Those Who Serve: Military couple reflects on journey
MINOT, N.D. (KMOT) - When someone enlists in the military, it’s often said that their families are signing up as well. They often find themselves relocating with their service member. In fact, they move on average every two and a half years, according to the Military Family Advisory Network.
Chris and Frank Senn were high school sweethearts. Frank started training for the military a day after he graduated high school.
“I looked at going into the Navy, and it’s not good for home life because you’re out at sea all the time,” said Frank.
He joined the Air Force as an egress technician and was deferred from Iceland for six weeks to see his son’s birth. Afterward, he was stationed in Vietnam.
Back in California, Chris said she had a support network.
“My parents were there and my grandmother, and my brothers and my sister, so it was kind of like going home with a little boy,” said Chris.
Meanwhile, Frank recounts what was going through his mind when he landed in Vietnam.
“It was really hot, and the door opened. I said, ‘What did I get myself into?’ and it was an experience,” said Frank.
He said the care packages and letters meant a lot to him.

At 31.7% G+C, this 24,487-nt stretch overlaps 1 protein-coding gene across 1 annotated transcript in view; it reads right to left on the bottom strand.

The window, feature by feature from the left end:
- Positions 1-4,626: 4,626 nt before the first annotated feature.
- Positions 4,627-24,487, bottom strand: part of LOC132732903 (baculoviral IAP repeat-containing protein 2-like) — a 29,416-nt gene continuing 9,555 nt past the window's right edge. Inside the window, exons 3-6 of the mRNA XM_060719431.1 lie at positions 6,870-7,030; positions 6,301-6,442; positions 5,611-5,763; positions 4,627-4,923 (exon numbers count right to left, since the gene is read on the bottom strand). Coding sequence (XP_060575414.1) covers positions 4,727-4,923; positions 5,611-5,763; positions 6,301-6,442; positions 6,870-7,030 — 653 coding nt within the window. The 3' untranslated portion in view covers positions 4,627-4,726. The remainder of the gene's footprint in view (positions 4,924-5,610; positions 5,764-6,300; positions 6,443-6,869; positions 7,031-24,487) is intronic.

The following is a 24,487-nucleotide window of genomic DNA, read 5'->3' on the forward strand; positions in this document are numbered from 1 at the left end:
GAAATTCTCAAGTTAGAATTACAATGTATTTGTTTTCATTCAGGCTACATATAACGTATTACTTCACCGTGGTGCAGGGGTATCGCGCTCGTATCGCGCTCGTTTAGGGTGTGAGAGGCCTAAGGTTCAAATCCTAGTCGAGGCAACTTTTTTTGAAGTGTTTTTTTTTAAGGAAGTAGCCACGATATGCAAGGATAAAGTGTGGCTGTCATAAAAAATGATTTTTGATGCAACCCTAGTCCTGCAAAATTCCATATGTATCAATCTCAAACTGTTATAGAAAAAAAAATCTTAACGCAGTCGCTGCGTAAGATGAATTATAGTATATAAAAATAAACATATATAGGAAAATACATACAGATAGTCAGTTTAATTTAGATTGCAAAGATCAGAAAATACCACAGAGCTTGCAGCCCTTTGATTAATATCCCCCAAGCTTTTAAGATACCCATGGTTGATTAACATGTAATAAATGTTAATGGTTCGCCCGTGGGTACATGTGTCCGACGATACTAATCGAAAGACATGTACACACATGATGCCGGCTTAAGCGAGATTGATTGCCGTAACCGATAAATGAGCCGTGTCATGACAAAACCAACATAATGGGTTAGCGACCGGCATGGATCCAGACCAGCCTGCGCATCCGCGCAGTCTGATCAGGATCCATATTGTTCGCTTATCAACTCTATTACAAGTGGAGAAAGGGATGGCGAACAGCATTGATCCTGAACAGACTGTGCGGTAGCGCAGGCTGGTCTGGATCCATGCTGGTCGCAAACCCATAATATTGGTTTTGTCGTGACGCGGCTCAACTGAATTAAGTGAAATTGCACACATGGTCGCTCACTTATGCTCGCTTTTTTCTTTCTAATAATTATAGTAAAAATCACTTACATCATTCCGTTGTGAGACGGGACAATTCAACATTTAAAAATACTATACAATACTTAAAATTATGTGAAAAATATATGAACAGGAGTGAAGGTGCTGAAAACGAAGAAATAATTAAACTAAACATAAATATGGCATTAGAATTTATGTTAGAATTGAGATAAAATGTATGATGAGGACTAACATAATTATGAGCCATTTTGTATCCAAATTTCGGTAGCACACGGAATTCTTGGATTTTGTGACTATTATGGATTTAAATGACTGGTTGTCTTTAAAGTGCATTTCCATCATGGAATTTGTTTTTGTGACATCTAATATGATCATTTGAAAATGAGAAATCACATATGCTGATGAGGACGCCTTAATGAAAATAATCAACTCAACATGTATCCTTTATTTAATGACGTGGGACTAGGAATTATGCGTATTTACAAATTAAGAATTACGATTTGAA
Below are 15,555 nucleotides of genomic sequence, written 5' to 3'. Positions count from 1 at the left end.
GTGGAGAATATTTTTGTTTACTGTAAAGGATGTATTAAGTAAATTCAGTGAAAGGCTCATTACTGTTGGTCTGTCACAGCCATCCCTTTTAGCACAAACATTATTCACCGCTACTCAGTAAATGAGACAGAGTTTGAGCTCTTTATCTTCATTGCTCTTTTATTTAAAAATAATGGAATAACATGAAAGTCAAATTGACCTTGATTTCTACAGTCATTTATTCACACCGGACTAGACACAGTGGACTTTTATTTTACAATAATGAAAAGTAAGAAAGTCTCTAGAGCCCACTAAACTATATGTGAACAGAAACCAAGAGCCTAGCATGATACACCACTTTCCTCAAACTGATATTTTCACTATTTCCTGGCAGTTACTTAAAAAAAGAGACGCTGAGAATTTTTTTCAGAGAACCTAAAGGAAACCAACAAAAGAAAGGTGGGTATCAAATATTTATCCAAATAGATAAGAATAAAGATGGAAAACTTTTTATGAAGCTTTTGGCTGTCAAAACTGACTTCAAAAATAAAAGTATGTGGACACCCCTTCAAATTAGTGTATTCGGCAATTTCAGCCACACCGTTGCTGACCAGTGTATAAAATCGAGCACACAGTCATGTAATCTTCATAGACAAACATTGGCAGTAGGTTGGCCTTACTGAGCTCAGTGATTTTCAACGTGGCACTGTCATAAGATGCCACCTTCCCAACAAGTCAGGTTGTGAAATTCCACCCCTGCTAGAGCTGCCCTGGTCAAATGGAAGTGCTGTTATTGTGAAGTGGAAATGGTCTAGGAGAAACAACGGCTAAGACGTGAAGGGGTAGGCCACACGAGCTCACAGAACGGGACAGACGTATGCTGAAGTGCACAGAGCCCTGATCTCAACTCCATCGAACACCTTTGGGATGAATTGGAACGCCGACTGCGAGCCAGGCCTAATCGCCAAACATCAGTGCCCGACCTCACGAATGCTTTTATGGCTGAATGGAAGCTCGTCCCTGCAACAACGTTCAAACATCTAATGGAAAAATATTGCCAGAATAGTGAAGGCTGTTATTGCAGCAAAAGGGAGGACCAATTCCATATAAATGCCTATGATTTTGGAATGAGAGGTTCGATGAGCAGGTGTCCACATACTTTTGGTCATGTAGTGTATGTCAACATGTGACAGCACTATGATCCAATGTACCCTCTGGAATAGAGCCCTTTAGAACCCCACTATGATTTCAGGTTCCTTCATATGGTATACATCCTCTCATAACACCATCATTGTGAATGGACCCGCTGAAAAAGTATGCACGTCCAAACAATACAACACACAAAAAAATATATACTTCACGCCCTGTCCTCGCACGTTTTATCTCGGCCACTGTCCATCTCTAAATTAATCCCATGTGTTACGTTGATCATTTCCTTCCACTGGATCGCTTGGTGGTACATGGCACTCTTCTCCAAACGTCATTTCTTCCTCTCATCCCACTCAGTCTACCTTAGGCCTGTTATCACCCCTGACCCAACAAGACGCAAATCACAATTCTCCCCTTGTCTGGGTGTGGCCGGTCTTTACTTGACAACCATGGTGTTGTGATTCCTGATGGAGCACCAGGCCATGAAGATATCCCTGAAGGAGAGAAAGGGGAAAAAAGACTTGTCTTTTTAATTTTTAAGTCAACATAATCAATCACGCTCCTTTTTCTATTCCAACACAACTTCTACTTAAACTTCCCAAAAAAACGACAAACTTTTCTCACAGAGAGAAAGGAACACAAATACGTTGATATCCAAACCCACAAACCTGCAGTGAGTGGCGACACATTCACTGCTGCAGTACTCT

After he came back to the States, when he got an assignment, Chris and the boys also moved. Frank said Chris had her hands full in Okinawa. Chris began her civilian service career when the entire family left Japan. She said she didn’t stay at a job long enough for promotions.
“I’d have to start again at the next place and prove that I was still a worthy civil servant,” said Chris.
Her work wasn’t the only knot to untangle, though.
“She says, ‘Well, you love the Air Force more than you love me,’” said Frank.
“He came back with, ‘No, I just married it first,’” said Chris.
She said it made sense to her.
They’ve been together now for 56 years.
Military spouses of active duty members who meet the qualifications of a civilian position are given priority, according to USA Jobs.
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